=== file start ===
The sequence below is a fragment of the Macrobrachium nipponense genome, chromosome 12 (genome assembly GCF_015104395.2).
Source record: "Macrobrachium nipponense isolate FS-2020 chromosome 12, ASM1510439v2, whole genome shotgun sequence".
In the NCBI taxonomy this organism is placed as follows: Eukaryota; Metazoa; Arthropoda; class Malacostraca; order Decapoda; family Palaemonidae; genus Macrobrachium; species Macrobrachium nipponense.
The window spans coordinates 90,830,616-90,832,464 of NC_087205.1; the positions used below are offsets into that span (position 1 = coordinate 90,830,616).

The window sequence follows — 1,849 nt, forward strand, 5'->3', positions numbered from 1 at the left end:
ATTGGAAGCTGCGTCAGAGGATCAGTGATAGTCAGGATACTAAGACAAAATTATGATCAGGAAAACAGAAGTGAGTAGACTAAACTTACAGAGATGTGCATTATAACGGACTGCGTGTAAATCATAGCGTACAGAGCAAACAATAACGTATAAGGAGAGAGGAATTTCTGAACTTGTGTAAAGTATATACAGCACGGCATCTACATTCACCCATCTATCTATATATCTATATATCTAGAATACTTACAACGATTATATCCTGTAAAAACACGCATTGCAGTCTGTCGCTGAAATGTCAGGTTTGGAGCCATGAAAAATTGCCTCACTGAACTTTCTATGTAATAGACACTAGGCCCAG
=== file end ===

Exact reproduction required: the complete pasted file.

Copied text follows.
The sequence below is a fragment of the Macrobrachium nipponense genome, chromosome 12 (genome assembly GCF_015104395.2).
Source record: "Macrobrachium nipponense isolate FS-2020 chromosome 12, ASM1510439v2, whole genome shotgun sequence".
In the NCBI taxonomy this organism is placed as follows: Eukaryota; Metazoa; Arthropoda; class Malacostraca; order Decapoda; family Palaemonidae; genus Macrobrachium; species Macrobrachium nipponense.
The window spans coordinates 90,830,616-90,832,464 of NC_087205.1; the positions used below are offsets into that span (position 1 = coordinate 90,830,616).

The window sequence follows — 1,849 nt, forward strand, 5'->3', positions numbered from 1 at the left end:
ATTGGAAGCTGCGTCAGAGGATCAGTGATAGTCAGGATACTAAGACAAAATTATGATCAGGAAAACAGAAGTGAGTAGACTAAACTTACAGAGATGTGCATTATAACGGACTGCGTGTAAATCATAGCGTACAGAGCAAACAATAACGTATAAGGAGAGAGGAATTTCTGAACTTGTGTAAAGTATATACAGCACGGCATCTACATTCACCCATCTATCTATATATCTATATATCTAGAATACTTACAACGATTATATCCTGTAAAAACACGCATTGCAGTCTGTCGCTGAAATGTCAGGTTTGGAGCCATGAAAAATTGCCTCACTGAACTTTCTATGTAATAGACACTAGGCCCAG